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Topic: [Solved] Ghost digits' on 4 digit miltiplexed display (Read 431 times) previous topic - next topic

Moshtaraq

Jun 11, 2019, 09:53 pm Last Edit: Jun 12, 2019, 10:45 am by Moshtaraq
Hi,

I was playing around with multiplexing and shift registers today and noticed something weird, every digit has a ghost on the digit on the left..... Is this coding related or due to a bad display (it was included in a kit) or shift register?
Can't seem to figure it out.
Thanks!

EDIT:
shift registry: sn74hc595n
display: 3491AS
resistors on display 220 ohm

forgot the code
Code: [Select]

int const numOfDigits = 4;
int d1 = 7;
int d2 = 5;
int d3 = 13;
int d4 = 11;
int DS_pin = 8;
int STCP_pin = 9;
int SHCP_pin = 10;
int count = 0;
int const numOfOutputs = 7;
int outputPins[numOfOutputs] = {d1, d2, d3, d4, DS_pin, STCP_pin, SHCP_pin};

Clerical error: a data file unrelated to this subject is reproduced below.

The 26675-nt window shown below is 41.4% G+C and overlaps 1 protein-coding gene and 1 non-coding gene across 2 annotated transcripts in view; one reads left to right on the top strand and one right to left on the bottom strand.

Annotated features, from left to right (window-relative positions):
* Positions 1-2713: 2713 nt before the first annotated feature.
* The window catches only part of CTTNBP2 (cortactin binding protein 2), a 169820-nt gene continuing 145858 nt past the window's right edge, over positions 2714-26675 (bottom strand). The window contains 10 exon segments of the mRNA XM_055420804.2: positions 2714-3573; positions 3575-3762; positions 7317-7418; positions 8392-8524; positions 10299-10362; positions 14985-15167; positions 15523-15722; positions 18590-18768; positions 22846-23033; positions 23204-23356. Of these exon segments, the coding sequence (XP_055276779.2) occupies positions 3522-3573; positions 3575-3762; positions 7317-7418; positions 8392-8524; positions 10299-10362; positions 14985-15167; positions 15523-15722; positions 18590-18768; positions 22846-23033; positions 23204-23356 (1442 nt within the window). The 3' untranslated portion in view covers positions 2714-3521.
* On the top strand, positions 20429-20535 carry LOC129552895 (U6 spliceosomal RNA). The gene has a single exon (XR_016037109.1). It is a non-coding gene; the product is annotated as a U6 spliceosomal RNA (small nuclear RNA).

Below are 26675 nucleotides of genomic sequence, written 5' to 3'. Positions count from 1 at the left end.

int digitPins[numOfDigits] = {d1, d2, d3, d4};
int const numOfInputs = 2;
int inputPins[numOfInputs] = {2, 3};
int reading = LOW;
int debounceDelay = 30;
int inputState[numOfInputs] = {HIGH, HIGH};
int lastInputState[numOfInputs] = {HIGH, HIGH};
int inputFlag[numOfInputs] = {LOW, LOW};
int lastInputFlag[numOfInputs] = {LOW, LOW};
unsigned long lastDebounceTime[numOfInputs] = {0, 0};
int digits[numOfDigits] = {0, 0, 0, 0};


//      BBBBB
//     A     C
//     A     C
//      DDDDD
//     E     G
//     E     G
//      FFFFF   H

//{A, B, C, D, E, F, G, H} for every number
boolean registers[10][8] = {{1, 1, 1, 0, 1, 1, 1, 0}, {0, 0, 1, 0, 0, 0, 1, 0}, {0, 1, 1, 1, 1, 1, 0, 0}, {0, 1, 1, 1, 0, 1, 1, 0}, {1, 0, 1, 1, 0, 0, 1, 0}, {1, 1, 0, 1, 0, 1, 1, 0}, {1, 1, 0, 1, 1, 1, 1, 0}, {0, 1, 1, 0, 0, 0, 1, 0}, {1, 1, 1, 1, 1, 1, 1, 0}, {1, 1, 1, 1, 0, 1, 1, 0}};